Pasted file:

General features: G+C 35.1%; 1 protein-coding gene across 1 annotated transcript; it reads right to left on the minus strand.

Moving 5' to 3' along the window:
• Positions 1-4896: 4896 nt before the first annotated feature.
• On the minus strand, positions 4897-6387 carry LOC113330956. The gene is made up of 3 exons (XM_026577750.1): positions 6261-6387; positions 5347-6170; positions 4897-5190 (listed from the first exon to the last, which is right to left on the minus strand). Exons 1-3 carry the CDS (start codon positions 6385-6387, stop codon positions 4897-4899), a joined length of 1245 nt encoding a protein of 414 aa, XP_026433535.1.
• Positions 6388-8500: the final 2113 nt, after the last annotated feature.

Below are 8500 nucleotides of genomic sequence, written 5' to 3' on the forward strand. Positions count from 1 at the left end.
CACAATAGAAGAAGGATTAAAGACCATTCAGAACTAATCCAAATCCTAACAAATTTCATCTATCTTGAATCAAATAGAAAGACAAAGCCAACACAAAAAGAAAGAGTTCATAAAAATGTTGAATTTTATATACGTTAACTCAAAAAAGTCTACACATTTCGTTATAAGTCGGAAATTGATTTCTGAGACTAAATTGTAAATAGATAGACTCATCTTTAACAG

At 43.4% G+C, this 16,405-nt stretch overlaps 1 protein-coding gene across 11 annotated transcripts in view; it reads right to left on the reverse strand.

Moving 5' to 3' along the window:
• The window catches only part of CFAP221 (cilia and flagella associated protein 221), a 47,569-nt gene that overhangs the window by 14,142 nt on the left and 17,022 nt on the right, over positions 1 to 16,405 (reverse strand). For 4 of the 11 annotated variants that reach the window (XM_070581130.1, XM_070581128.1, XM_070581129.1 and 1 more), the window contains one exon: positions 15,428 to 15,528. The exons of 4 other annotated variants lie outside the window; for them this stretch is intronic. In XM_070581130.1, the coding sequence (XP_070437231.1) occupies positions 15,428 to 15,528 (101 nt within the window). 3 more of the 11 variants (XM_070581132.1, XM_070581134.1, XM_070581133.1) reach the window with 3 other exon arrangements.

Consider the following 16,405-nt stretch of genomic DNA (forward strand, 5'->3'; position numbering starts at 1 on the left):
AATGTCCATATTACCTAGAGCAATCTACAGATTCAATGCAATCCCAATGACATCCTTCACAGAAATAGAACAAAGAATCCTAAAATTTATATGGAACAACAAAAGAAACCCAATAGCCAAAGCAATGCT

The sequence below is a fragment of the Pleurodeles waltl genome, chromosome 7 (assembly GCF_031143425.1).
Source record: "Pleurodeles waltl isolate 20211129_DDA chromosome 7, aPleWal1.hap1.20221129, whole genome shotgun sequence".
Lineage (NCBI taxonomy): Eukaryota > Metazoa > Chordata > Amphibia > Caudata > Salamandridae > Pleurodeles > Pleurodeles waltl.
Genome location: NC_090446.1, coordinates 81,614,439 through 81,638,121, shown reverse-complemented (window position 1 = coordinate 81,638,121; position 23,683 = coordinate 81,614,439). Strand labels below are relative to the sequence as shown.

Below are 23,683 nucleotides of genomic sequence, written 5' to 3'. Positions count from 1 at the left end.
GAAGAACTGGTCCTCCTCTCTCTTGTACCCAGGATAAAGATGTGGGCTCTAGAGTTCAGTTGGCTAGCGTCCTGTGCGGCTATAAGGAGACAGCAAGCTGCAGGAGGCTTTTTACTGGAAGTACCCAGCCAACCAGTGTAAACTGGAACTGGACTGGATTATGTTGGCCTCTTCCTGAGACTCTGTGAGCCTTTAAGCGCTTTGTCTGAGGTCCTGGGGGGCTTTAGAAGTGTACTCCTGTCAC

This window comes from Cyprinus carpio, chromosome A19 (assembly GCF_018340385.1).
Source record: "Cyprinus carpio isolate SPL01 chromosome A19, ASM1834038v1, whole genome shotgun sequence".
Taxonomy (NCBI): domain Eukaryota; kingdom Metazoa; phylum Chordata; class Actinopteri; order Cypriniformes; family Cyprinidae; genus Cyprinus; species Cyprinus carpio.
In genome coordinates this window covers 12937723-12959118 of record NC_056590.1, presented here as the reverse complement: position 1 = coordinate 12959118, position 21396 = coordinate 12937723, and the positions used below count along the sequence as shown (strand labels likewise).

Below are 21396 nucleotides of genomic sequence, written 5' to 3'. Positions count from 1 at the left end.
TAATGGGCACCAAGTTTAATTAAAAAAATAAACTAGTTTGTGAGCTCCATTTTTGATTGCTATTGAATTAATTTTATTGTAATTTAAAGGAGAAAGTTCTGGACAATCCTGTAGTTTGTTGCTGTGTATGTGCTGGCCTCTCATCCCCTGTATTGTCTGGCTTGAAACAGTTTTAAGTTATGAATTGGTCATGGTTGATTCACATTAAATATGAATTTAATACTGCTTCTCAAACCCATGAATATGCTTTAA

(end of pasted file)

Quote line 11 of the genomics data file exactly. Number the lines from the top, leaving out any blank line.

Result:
Consider the following 16,405-nt stretch of genomic DNA (forward strand, 5'->3'; position numbering starts at 1 on the left):